1/11, Riverside Park in the 110s

Taking a break from work with a late afternoon stroll along Riverside Drive, I found the "neighborhood hawk" perched little more than a block from the office. This would be the male adult red-tailed hawk who's been so easy to spot in the 110s of Riverside the past few weeks.

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Hunting was in progress.

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Perhaps five minutes later the bird was in the air. Stopping at 110th St., he looked around for a moment or two.

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Then away and further south, apparently making a U-turn as he was next found deeper down in the park at about 109th St. Much later, not long after sunset, he was perched very close to the park wall at 114th St. before flying off to, apparently, go to roost.

Posted 1/11/2017 10:55:00 PM by Robert

1/8, Riverside Park in the 110s

Sunday was cold and there were a couple inches of snow on the ground, so for hawks the hunting was tougher than usual. Just before sunset in the stretch of Riverside Park in the low 110s, I again encountered the male adult red-tail who haunts the area (and is presumably the papa from last year's 116th St. nest), along with another neighborhood hawkwatcher.

As late as it was, it looked like the hawk was still trying to scrounge up a meal to finish his day.

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Unfortunately, it was looking like he was going to have to go to bed unsatisfied.

Posted 1/08/2017 09:20:00 PM by Robert

1/6, Riverside Park in the 110s

A pass along the Riverside Park wall near the office at lunch time on Friday found an adult red-tailed hawk also out looking for a meal. When first spotted, it was landing in the top of a tree at 112th St.

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This could be the adult male whom I encountered last week a few blocks up the road. If not, it may be his mate. With temperatures having dropped the last couple days and birds fluffing up to stay warm, it's more difficult to use size as a guesstimate of gender.

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Within a couple minutes, the hawk swooped south, perhaps going for a squirrel along the park wall. But when re-found, it was perched sans prey at 110th St.

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But busy looking around for food.

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Posted 1/06/2017 02:40:00 PM by Robert

12/28, Riverside Park in the 110s

A walk along the Riverside Park wall early Wednesday afternoon again found a red-tailed hawk perched just inside the park, across from where 114th St. meets Riverside Drive. Presumably this was the same hawk who was just a tree or two away late Monday afternoon.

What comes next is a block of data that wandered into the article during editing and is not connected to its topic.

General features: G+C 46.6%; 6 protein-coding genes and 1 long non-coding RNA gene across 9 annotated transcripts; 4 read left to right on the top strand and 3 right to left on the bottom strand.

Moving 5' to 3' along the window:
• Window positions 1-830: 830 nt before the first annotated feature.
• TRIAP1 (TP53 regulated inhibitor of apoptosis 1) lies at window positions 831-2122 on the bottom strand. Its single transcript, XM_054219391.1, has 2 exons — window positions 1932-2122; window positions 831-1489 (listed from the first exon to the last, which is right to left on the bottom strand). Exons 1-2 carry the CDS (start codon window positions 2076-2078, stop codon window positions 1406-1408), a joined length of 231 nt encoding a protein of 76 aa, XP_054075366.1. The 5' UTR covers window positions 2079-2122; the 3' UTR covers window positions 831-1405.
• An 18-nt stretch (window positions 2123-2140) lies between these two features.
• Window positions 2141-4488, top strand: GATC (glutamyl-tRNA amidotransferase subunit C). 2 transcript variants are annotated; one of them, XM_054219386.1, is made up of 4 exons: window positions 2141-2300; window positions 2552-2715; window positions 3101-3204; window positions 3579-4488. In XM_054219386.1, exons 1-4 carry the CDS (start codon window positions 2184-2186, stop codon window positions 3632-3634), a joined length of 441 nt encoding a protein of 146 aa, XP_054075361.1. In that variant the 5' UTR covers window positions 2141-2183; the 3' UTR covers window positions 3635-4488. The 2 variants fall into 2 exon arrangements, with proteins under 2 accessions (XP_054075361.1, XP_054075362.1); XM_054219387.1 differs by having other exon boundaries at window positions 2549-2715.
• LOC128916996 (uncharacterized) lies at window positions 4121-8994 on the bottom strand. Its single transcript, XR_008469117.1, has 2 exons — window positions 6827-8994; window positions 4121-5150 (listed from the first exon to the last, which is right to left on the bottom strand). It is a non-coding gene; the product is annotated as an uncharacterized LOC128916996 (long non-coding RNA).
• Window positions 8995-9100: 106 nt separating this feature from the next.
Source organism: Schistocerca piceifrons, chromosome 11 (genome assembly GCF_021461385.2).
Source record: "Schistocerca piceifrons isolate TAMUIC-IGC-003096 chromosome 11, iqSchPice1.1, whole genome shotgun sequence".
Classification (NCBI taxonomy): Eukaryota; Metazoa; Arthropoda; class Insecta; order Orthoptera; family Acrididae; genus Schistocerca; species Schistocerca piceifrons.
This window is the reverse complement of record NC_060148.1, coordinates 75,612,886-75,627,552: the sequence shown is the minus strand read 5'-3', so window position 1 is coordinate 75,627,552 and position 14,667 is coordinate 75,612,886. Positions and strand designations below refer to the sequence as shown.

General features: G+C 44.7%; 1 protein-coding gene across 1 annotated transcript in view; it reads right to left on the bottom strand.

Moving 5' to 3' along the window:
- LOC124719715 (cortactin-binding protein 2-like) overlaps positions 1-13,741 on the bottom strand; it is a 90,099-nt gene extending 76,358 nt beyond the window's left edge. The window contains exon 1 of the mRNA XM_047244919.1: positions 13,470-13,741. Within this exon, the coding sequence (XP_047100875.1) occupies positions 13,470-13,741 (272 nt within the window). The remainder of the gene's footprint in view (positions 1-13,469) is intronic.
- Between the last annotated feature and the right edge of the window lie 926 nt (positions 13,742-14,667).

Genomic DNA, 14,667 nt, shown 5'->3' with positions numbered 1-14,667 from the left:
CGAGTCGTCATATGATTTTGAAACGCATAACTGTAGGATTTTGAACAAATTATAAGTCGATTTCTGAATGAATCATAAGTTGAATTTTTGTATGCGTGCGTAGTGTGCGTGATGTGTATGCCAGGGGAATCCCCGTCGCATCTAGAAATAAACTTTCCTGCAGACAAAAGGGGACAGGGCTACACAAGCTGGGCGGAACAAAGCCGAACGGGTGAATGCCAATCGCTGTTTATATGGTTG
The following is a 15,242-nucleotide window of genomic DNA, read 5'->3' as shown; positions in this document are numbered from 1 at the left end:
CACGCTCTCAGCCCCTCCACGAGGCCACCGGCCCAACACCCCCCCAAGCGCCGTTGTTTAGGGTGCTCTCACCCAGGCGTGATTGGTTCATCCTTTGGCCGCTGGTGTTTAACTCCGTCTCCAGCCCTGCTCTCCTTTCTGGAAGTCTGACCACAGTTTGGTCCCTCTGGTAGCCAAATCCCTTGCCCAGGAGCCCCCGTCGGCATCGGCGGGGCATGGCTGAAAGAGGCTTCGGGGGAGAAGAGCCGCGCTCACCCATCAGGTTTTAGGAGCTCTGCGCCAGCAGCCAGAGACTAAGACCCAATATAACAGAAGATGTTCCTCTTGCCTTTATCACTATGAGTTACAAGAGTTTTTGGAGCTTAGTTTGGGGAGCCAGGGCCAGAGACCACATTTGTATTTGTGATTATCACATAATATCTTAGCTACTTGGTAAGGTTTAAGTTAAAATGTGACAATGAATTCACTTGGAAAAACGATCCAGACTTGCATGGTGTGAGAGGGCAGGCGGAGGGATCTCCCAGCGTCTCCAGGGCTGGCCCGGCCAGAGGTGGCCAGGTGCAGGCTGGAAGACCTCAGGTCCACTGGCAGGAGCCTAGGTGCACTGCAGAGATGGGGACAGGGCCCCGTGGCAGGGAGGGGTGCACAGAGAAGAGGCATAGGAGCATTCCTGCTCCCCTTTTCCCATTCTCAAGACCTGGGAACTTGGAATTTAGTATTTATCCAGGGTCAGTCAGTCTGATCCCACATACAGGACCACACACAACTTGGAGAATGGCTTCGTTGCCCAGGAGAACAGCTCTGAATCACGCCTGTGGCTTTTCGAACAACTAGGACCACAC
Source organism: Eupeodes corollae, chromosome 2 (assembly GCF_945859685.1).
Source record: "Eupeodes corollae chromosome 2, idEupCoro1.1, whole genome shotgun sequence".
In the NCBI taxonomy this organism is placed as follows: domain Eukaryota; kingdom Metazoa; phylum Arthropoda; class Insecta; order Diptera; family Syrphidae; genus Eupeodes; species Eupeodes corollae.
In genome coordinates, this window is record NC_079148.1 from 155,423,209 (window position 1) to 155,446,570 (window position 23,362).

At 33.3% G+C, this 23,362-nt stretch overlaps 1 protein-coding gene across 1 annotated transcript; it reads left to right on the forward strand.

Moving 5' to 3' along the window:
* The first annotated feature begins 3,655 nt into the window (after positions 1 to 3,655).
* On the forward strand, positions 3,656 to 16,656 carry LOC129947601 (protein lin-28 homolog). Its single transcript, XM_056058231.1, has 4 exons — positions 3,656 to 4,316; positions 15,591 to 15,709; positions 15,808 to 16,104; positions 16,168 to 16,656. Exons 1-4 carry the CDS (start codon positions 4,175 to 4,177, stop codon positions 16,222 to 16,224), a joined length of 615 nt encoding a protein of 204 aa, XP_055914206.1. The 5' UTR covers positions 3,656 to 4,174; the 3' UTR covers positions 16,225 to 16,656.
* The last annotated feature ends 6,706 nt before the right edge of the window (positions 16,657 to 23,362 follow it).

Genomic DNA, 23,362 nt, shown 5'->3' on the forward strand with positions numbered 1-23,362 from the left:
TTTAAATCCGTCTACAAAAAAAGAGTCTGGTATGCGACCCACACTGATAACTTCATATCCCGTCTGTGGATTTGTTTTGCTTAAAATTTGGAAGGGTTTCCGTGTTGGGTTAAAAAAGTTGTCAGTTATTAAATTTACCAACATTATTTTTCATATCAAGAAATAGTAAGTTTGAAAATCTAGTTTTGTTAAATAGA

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The light was much better than two days ago, so it was plain that this was definitely an adult hawk.

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Also looks a bit small, suggesting that this is a male. He reminded me of the hawk who was busy hunting a block or two up back at the start of March.

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So one wonders, is this the male hawk from this past season's 116th St. nest? Or the male from Grant's Tomb hunting to the south? Or some other guy visiting the area?

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Not too many minutes later, the hawk decided the hunting near the park wall wasn't that good — no pigeons, squirrels or other meal-sized prey in sight — and flew downhill to see if the hunting was better there.

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Posted 12/29/2016 01:40:00 AM by Robert

12/26, Riverside Park in the 110s

It's winter, which means that should you have time for a stroll in or by a park, it's much easier to spot any hawks who might be lurking about. Late Monday afternoon, just before sunset, I strolled up Riverside Drive in the Morningside Heights neighborhood, and found a red-tailed hawk in Riverside Park between 114th St. and 115th St., about two blocks south of where this past summer's 116th St. nest was (and still is) located.

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It was casually watching the area, but not peering around intently as it would if it were hunting. Perhaps it was simply digesting and drying off.

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Extreme photo manipulation on Photoshop suggests that the bird was an adult. Although the overall tail color was not obvious because of the gloomy light, there seems to be only a single dark transverse bar near the tip of the tail feathers rather than the multiple stripes of a juvenile's brown tail.

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Fifteen minutes later up the street at Grant's Tomb, I found what appeared to be both of the resident pair of adult red-tails going to roost for the night on opposites sides of the walkway leading to the monument. Unfortunately, by that point it was just past sunset, and the light was too poor for photography.

Posted 12/26/2016 09:24:00 PM by Robert